Marty Roberts’ passion for dog training puts Sporting Life Kennels on the map

Posted on Sep 27 2017 - 8:00am by Jack Orloff

Marty Roberts, who started his facility for training canines in specific hunting strategies, is recognized all over the world for breeding and training first-class British Labradors. Photo courtesy of Hunter Hawkins

As waterfowl season approaches in the United States, hunters all over the country are on the search for a good retriever, a companion that will be just as excited to get into the duck blind as they are.

A properly trained, obedient and trustworthy canine makes a big difference when it comes to hunting waterfowl. Nobody knows this notion better then Marty Roberts, owner of Sporting Life Kennels, located just off Highway 6 in Oxford.

“I just have a passion for dogs,” Roberts said.

Roberts, who started the kennels with his wife in 2008 on a 42-acre farm, has since earned worldwide respect for breeding and training first-class British Labradors.

“When I was 17, I got my first retriever,” Roberts said. “I fell in love with the whole idea of dog training and was already duck hunting a lot. My father was in real estate and homebuilding, so I followed in his footsteps for a bit, but I always knew I wanted to do something in the outdoors, particularly something with dogs.”

Mississippi, while known as a great place to hunt waterfowl, is not seen as a place where top retrievers are bred and trained. Roberts is silencing this preconception. Nowadays, dog owners in Hawaii and Peru purchase dogs from Sporting Life and owners send their retrievers to Oxford for training.

“I try to match trainers with the personalities of the dog,” he said. “We think of ourselves as schoolteachers. We don’t have just one method — we consider ourselves balanced trainers. So when we get a new puppy or dog, we use food as a reward then slowly get off of that and go to leash training. Then we go from there. It’s all different, and no two dogs are alike.”

Sporting Life has grown its brand and business tremendously since Roberts first started the kennel, and garnered the spotlight within the world-class retriever breeding and training scene. This fall, Roberts and the dogs will even have their own TV show on the Pursuit Channel. Sporting Life Retriever TV will follow Roberts throughout the hunting season as well as the other owners of what are considered the finest gun dogs from the South.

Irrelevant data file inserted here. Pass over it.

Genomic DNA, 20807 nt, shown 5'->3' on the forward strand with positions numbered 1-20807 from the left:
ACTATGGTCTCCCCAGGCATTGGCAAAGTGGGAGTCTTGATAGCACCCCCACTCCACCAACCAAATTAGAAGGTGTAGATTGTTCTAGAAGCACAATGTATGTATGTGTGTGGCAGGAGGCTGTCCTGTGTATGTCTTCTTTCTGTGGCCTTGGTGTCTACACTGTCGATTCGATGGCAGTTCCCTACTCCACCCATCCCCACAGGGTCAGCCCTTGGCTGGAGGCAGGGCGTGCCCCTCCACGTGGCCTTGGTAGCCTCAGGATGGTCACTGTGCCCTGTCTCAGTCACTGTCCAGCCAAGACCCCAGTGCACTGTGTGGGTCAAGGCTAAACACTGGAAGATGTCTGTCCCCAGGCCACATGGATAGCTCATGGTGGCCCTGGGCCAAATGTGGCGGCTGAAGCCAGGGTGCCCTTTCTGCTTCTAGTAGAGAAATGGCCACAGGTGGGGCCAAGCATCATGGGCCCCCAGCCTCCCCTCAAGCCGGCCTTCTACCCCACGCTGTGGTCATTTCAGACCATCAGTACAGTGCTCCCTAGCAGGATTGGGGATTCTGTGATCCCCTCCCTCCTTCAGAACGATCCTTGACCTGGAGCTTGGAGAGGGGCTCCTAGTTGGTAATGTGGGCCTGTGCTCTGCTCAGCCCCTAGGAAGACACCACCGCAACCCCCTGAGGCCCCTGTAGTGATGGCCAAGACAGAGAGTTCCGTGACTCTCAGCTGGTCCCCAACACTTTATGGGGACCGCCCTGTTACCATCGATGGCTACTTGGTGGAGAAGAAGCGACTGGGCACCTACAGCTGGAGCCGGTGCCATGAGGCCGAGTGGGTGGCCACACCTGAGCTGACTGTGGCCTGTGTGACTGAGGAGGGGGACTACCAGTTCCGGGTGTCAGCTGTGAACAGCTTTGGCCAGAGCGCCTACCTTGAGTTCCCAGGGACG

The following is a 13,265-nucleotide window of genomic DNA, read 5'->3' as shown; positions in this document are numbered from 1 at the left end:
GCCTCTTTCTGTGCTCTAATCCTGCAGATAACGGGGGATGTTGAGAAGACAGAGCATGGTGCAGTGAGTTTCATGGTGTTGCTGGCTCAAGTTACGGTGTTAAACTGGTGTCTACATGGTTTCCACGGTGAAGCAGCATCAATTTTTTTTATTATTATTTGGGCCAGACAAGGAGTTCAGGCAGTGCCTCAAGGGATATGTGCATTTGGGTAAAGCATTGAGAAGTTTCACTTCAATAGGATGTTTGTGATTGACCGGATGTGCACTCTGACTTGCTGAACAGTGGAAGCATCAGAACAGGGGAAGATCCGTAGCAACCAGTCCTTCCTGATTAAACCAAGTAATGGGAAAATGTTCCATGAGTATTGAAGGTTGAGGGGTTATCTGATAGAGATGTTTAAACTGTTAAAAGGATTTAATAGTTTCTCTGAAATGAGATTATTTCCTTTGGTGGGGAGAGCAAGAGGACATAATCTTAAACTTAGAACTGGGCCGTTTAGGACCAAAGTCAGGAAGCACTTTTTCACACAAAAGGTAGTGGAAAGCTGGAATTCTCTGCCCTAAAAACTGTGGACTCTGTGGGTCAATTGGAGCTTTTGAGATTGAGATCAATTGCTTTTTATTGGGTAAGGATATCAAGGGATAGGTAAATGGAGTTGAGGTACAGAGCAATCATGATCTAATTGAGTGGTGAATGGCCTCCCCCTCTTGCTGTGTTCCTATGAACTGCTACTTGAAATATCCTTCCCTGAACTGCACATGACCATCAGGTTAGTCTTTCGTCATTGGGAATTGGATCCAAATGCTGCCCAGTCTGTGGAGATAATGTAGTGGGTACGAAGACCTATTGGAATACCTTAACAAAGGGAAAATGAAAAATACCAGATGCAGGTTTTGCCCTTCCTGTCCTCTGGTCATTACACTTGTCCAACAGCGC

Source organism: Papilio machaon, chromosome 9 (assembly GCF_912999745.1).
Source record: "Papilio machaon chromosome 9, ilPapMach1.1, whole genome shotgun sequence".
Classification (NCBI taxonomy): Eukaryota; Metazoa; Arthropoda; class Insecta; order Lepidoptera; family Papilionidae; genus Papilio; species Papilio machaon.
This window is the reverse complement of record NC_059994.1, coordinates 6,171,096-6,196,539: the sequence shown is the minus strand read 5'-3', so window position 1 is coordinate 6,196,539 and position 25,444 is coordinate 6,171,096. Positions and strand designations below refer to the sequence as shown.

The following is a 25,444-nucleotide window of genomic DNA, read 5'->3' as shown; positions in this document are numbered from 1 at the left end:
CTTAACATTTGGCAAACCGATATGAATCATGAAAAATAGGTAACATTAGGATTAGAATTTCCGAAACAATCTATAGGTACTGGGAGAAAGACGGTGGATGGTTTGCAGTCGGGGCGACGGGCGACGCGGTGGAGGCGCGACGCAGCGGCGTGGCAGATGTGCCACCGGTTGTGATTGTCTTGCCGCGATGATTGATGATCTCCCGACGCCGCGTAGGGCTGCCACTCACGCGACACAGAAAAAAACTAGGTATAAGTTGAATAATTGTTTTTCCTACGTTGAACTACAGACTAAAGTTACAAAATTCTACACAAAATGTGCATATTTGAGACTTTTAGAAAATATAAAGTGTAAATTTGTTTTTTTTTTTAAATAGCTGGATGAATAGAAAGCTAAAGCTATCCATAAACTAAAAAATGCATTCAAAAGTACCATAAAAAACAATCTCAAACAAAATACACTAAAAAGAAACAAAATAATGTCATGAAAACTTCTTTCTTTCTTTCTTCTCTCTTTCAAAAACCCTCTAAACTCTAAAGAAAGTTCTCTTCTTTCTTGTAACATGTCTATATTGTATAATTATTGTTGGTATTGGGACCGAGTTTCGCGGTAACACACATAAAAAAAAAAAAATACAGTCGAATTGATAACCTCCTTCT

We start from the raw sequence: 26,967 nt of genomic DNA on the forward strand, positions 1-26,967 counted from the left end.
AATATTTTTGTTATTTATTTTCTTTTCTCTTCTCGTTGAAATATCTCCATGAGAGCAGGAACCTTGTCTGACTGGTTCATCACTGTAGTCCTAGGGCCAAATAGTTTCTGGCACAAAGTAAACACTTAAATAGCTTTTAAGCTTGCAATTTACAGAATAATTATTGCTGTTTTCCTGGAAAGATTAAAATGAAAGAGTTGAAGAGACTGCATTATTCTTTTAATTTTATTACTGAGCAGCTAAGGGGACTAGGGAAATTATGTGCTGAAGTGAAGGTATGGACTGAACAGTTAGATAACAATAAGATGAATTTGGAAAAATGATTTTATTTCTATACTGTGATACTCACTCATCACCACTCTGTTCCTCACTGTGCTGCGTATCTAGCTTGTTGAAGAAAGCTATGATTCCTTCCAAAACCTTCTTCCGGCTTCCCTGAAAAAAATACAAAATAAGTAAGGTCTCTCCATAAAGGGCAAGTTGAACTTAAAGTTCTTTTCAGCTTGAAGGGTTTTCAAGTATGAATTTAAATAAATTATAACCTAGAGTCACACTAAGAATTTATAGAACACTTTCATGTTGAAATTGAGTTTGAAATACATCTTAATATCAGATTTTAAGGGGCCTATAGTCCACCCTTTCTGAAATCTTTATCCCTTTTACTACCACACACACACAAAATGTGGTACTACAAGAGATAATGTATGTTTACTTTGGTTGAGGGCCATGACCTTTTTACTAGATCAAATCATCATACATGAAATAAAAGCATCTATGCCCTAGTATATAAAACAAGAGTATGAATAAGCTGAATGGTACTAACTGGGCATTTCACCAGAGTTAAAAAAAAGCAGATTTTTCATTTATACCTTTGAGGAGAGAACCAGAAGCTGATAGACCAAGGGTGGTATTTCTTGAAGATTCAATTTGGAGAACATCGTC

“The first year I was in business, I did not make a salary,” he said. “I went from doing everything to having a 10-person staff made up mostly of Ole Miss students and a television show.”

John McCay, a senior at Ole Miss and an avid outdoorsman himself, has been an employee at Sporting Life Kennels for more than a year.

“I love the outdoors, particularly hunting and fishing,” McCay said. “This job gives me an opportunity to be in the fresh air and learn more about the sport every day.”

While working outside is a plus, McCay said he finds the relationship he develops with the dogs and their owners to be most rewarding.

“There’s no bond like the bond between a man and his dog,” he said. “It’s really special for us to be able to make that bond happen for dog owners and hunters all over the country.”

One thing that makes Roberts stand out among trainers is the real-life experience he gives his dogs. Each year, he places some of his best dogs in the homes of field guides around the United States and Canada to get them out in the field before they come back to Oxford to be sold.

While waterfowl season starts in November for Mississippi hunters, the season has already begun in Canada. Preacher, one of Marty’s “stud dogs,” has already picked up a few hundred ducks and geese within the last three weeks working with a guide in Saskatchewan, Canada.

For guides and hunters alike, having a good retriever can make or break a hunt. Finding his passion in this important market, Roberts and Sporting Life Kennels have put themselves on the map; and with the season getting closer, more of the Oxford-trained retrievers will be sold and shipped off to get out in the field with their new owners this fall.